So what is a personal injury? The answer seems obvious but this was a question faced by the High Court in Liverpool in a recent group action of Saunderson & ors v Sonae Industria (UK) Ltd .
The question of what could be deemed an ‘actionable personal injury’ had previously been considered by the House of Lords in Rothwell v Chemical and Insulating Company Ltd . Their Lordships were unable to agree a single unified test.
Lord Hoffman considered that the test was the ‘abstract concept of being worse off, physically or economically, so that compensation is an appropriate remedy’. A physical change alone was not deemed by him to be sufficient.
For Lord Hope, the consideration was whether there was ‘real damage, as distinct from damage which is purely minimal’.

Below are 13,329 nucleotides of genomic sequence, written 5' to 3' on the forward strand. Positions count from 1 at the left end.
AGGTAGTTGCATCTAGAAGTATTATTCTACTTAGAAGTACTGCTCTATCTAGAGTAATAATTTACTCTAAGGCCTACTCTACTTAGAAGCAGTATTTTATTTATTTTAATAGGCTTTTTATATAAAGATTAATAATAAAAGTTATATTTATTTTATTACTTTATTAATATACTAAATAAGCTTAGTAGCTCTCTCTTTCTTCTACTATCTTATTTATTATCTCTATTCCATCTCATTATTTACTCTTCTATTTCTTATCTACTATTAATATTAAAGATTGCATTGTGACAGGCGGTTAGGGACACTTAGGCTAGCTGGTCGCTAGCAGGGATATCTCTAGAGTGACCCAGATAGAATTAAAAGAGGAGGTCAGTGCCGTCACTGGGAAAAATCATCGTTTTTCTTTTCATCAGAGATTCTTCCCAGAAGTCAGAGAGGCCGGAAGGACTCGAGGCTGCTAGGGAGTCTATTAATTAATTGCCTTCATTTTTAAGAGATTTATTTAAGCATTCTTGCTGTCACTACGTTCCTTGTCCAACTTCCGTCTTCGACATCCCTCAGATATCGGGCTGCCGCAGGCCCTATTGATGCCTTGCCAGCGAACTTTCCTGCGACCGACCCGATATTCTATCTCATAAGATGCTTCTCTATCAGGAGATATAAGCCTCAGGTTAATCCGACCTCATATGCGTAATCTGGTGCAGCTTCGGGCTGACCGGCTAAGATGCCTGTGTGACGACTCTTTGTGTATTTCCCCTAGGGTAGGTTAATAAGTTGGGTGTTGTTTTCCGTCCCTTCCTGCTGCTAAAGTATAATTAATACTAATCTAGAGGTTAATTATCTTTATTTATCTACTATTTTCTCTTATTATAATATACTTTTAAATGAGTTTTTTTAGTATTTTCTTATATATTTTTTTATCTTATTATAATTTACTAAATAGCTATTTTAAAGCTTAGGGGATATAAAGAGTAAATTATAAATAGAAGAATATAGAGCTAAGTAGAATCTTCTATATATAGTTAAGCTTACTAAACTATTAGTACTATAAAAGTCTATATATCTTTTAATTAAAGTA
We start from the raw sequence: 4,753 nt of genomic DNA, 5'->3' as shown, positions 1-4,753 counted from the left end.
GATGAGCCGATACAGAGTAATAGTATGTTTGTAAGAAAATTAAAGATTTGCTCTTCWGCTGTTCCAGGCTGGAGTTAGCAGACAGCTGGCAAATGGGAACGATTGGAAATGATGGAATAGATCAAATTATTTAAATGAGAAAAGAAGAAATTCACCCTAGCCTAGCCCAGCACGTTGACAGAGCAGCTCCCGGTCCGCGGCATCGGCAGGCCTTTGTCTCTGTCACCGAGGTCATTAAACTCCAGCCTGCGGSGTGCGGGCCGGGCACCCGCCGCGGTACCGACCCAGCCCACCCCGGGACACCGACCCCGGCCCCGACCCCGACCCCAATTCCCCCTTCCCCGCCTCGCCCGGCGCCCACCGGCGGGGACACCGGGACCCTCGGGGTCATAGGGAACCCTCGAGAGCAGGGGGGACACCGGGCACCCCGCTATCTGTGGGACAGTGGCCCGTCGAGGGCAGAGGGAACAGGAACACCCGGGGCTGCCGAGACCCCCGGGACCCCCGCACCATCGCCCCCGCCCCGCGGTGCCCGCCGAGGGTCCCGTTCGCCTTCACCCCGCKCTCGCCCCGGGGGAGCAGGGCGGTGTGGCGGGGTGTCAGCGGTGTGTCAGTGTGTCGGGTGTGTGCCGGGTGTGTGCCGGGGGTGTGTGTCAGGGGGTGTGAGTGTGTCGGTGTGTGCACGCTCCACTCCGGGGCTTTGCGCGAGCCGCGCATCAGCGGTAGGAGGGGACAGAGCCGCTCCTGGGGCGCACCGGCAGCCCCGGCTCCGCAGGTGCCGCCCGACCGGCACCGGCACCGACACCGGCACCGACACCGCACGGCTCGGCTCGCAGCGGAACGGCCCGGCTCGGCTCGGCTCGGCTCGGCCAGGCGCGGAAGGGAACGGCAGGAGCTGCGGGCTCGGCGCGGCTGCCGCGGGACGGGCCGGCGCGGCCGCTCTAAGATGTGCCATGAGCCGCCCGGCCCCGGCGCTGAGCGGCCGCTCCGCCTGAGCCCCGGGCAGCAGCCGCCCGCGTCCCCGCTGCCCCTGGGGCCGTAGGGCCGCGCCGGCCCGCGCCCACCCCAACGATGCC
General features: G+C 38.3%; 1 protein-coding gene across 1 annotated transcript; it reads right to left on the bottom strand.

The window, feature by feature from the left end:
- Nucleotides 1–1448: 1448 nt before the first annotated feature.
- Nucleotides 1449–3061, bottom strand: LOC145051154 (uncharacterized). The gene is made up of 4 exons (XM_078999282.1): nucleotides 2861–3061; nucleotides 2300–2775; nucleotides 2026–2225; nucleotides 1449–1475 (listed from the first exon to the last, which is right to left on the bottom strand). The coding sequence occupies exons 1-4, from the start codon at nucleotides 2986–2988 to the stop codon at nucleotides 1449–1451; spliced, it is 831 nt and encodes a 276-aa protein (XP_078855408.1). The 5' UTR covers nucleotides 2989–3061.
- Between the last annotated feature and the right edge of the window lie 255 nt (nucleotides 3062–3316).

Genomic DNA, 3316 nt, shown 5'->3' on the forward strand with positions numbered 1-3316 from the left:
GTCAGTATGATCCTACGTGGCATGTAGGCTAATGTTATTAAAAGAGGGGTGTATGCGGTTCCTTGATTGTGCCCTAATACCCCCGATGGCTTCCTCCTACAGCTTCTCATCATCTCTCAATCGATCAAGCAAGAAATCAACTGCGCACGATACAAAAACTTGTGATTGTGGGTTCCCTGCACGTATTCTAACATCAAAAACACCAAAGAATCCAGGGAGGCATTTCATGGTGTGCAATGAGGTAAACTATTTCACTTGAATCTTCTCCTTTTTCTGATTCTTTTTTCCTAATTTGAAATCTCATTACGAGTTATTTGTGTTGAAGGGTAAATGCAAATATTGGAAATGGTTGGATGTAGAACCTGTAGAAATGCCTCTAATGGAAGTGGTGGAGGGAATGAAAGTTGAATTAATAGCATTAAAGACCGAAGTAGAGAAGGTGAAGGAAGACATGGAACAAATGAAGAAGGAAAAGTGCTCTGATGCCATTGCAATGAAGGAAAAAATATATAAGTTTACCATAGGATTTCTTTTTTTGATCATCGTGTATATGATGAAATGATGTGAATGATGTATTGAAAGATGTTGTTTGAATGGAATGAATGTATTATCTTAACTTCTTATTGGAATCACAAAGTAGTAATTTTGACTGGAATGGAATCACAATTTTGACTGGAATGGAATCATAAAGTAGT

Lord Rodger considered the test to be whether there had been ‘material damage’.
In Saunderson a major fire at the defendant’s particle board manufacturing plant in Kirby, Merseyside in 2011 resulted in 40 of the 16,626 local residents, who had been exposed to the smoke, bringing the joint claim for a variety of symptoms. Within a couple of days of the fire each claimant complained of itchy eyes, nasal symptoms of blocked or runny noses, sore throats, severe coughing, breathlessness, wheeziness and some with skin symptoms.
Mr Justice Jay considered the comments in Rothwell and concluded that the symptoms described constituted ‘a transient, trifling, self-limiting, reversible reaction to an irritant’ which in his view was not sufficient for an “actionable injury”. He described the symptoms as an irritation rather than inflammation, the symptoms of which lasted no more than a week.
Mr Justice Jay dismissed the claims.
This case goes to show that some loss must arise from an injury before a claim can be brought.
Once again it proves that proper legal advice should always be sought by anyone wishing to bring a claim.